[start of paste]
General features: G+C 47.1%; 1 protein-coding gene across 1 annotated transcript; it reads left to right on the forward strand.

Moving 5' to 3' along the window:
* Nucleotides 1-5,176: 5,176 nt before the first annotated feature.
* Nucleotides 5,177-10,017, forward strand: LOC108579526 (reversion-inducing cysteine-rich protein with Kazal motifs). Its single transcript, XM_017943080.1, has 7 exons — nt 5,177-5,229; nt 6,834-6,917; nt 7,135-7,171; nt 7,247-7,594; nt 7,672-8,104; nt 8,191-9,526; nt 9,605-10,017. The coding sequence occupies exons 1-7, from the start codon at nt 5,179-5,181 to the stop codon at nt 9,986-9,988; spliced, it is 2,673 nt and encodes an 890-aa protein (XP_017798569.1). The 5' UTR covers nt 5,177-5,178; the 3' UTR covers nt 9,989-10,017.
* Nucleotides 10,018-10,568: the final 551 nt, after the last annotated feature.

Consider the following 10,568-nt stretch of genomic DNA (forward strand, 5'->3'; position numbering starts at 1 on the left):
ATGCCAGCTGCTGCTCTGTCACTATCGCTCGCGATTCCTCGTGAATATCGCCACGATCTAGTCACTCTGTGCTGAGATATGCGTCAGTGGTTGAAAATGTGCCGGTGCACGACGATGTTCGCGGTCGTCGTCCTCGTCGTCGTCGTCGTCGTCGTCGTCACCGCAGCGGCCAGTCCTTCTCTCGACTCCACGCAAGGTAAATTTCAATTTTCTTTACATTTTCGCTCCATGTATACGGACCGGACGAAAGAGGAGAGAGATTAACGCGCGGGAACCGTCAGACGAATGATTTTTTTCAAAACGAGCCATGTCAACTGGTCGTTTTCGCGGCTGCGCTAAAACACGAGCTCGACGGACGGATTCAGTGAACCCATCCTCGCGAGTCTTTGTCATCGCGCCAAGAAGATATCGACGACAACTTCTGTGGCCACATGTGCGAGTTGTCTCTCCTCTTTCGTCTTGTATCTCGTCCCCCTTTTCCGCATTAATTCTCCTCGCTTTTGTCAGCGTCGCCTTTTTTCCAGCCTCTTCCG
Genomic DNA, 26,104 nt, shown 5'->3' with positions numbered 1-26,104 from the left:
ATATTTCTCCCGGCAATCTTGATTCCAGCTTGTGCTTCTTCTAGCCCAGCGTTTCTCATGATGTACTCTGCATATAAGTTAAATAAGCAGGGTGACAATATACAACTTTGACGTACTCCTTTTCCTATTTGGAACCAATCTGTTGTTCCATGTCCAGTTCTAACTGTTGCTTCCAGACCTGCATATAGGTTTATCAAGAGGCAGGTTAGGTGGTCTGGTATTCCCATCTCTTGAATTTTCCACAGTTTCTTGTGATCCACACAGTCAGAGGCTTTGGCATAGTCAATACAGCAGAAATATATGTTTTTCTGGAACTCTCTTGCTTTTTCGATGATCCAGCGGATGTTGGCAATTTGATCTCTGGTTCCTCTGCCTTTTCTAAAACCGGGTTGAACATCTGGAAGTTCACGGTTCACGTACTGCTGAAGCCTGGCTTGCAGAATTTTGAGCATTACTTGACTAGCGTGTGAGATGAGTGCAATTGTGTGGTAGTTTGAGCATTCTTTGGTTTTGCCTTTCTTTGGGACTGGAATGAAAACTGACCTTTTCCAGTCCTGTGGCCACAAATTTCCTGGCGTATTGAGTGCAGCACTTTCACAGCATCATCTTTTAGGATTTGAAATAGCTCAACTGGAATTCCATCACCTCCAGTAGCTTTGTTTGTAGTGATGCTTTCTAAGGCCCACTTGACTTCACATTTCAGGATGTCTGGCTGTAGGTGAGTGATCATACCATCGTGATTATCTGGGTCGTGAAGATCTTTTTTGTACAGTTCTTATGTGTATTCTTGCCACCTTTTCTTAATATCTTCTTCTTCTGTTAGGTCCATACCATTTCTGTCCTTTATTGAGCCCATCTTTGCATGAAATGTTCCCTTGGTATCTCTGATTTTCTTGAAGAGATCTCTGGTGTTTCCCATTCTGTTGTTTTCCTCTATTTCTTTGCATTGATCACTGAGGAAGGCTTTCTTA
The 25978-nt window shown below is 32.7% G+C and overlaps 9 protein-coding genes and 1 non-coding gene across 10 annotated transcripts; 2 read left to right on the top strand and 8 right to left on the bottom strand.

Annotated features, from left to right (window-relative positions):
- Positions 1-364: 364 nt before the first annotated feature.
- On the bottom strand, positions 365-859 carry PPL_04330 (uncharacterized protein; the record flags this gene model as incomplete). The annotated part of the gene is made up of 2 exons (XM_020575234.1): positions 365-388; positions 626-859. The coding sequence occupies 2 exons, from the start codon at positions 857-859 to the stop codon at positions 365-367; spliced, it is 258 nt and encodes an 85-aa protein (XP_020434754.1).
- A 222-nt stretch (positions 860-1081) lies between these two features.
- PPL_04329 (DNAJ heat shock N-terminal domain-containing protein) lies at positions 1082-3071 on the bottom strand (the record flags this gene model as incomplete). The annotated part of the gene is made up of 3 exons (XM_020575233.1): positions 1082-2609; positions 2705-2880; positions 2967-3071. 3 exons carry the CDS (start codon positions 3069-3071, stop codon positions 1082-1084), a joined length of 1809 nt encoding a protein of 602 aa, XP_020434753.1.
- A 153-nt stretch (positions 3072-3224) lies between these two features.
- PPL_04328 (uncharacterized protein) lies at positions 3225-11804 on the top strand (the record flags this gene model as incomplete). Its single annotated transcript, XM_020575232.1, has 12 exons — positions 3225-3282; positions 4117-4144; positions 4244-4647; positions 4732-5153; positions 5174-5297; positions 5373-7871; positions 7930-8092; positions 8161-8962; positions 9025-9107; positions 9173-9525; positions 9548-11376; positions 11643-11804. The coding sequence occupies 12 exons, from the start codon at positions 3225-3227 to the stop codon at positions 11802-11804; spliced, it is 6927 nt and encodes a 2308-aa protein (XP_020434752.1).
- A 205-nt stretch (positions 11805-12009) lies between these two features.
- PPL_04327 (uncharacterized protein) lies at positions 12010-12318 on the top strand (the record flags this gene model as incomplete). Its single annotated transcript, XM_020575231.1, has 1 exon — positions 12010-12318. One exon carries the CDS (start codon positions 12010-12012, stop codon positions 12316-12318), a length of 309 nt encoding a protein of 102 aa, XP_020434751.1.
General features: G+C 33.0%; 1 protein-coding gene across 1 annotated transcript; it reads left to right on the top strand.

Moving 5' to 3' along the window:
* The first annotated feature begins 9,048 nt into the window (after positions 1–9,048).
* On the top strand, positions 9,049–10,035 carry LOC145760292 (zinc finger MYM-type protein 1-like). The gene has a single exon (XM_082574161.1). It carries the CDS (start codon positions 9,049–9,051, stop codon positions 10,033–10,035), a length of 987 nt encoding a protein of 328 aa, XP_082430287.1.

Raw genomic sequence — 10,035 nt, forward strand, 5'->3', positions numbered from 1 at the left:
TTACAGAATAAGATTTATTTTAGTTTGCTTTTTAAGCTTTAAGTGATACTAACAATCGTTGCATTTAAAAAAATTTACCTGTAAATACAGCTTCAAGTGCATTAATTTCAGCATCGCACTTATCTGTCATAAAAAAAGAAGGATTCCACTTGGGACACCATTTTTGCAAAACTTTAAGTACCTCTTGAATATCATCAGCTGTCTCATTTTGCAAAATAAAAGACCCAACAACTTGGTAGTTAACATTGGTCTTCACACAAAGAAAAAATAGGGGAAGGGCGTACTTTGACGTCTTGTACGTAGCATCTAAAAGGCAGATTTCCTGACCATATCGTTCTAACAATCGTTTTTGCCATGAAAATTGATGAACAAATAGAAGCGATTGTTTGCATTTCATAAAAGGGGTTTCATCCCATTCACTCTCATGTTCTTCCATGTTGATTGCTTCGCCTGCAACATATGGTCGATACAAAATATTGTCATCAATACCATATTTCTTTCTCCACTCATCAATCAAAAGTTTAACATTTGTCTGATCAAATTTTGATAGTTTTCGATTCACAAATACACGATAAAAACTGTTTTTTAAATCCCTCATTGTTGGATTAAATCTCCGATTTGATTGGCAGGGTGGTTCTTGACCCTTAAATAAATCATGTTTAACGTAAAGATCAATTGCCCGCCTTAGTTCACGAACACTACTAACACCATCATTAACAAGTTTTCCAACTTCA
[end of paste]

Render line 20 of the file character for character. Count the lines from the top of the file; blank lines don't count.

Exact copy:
General features: G+C 33.0%; 1 protein-coding gene across 1 annotated transcript; it reads left to right on the top strand.